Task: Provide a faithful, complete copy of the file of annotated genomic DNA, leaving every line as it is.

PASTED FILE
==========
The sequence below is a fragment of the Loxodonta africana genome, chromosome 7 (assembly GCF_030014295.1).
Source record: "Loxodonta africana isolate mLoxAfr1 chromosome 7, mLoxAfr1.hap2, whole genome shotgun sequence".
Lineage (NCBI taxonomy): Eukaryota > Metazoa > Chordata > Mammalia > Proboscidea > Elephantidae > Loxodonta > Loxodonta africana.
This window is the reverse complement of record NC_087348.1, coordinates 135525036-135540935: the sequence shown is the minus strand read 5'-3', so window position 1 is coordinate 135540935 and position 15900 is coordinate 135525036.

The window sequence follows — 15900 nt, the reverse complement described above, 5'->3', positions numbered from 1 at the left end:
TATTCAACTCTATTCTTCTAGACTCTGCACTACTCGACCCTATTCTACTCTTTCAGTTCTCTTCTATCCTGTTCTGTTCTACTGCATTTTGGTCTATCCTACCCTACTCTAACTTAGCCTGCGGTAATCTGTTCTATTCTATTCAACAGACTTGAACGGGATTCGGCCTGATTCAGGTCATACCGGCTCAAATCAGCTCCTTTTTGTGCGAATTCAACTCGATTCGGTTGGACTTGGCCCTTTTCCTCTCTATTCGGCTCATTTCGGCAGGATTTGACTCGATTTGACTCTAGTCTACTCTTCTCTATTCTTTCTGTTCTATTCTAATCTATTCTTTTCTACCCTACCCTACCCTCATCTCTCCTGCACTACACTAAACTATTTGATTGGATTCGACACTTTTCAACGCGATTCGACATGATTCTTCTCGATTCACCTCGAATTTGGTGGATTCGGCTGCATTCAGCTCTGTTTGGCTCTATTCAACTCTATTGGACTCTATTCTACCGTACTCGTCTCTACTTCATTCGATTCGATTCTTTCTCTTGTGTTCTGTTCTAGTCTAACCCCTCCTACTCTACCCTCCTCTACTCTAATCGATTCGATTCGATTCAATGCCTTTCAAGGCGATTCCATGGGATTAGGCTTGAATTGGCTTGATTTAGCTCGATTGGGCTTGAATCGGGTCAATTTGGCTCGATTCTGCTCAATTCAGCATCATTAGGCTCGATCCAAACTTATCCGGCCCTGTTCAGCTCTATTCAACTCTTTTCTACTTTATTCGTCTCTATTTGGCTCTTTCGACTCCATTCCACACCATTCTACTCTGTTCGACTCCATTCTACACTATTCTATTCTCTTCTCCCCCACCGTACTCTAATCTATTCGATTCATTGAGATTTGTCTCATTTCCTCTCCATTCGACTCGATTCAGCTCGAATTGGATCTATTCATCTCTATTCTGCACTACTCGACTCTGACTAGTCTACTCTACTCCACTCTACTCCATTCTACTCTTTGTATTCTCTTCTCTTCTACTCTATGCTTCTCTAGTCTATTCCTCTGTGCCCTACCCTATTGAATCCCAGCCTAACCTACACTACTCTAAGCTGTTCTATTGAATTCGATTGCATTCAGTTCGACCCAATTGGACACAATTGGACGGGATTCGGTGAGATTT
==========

The sequence below is a fragment of the Loxodonta africana genome, chromosome 7 (assembly GCF_030014295.1).
Source record: "Loxodonta africana isolate mLoxAfr1 chromosome 7, mLoxAfr1.hap2, whole genome shotgun sequence".
Lineage (NCBI taxonomy): Eukaryota > Metazoa > Chordata > Mammalia > Proboscidea > Elephantidae > Loxodonta > Loxodonta africana.
This window is the reverse complement of record NC_087348.1, coordinates 135525036-135540935: the sequence shown is the minus strand read 5'-3', so window position 1 is coordinate 135540935 and position 15900 is coordinate 135525036.

The window sequence follows — 15900 nt, the reverse complement described above, 5'->3', positions numbered from 1 at the left end:
TATTCAACTCTATTCTTCTAGACTCTGCACTACTCGACCCTATTCTACTCTTTCAGTTCTCTTCTATCCTGTTCTGTTCTACTGCATTTTGGTCTATCCTACCCTACTCTAACTTAGCCTGCGGTAATCTGTTCTATTCTATTCAACAGACTTGAACGGGATTCGGCCTGATTCAGGTCATACCGGCTCAAATCAGCTCCTTTTTGTGCGAATTCAACTCGATTCGGTTGGACTTGGCCCTTTTCCTCTCTATTCGGCTCATTTCGGCAGGATTTGACTCGATTTGACTCTAGTCTACTCTTCTCTATTCTTTCTGTTCTATTCTAATCTATTCTTTTCTACCCTACCCTACCCTCATCTCTCCTGCACTACACTAAACTATTTGATTGGATTCGACACTTTTCAACGCGATTCGACATGATTCTTCTCGATTCACCTCGAATTTGGTGGATTCGGCTGCATTCAGCTCTGTTTGGCTCTATTCAACTCTATTGGACTCTATTCTACCGTACTCGTCTCTACTTCATTCGATTCGATTCTTTCTCTTGTGTTCTGTTCTAGTCTAACCCCTCCTACTCTACCCTCCTCTACTCTAATCGATTCGATTCGATTCAATGCCTTTCAAGGCGATTCCATGGGATTAGGCTTGAATTGGCTTGATTTAGCTCGATTGGGCTTGAATCGGGTCAATTTGGCTCGATTCTGCTCAATTCAGCATCATTAGGCTCGATCCAAACTTATCCGGCCCTGTTCAGCTCTATTCAACTCTTTTCTACTTTATTCGTCTCTATTTGGCTCTTTCGACTCCATTCCACACCATTCTACTCTGTTCGACTCCATTCTACACTATTCTATTCTCTTCTCCCCCACCGTACTCTAATCTATTCGATTCATTGAGATTTGTCTCATTTCCTCTCCATTCGACTCGATTCAGCTCGAATTGGATCTATTCATCTCTATTCTGCACTACTCGACTCTGACTAGTCTACTCTACTCCACTCTACTCCATTCTACTCTTTGTATTCTCTTCTCTTCTACTCTATGCTTCTCTAGTCTATTCCTCTGTGCCCTACCCTATTGAATCCCAGCCTAACCTACACTACTCTAAGCTGTTCTATTGAATTCGATTGCATTCAGTTCGACCCAATTGGACACAATTGGACGGGATTCGGTGAGATTT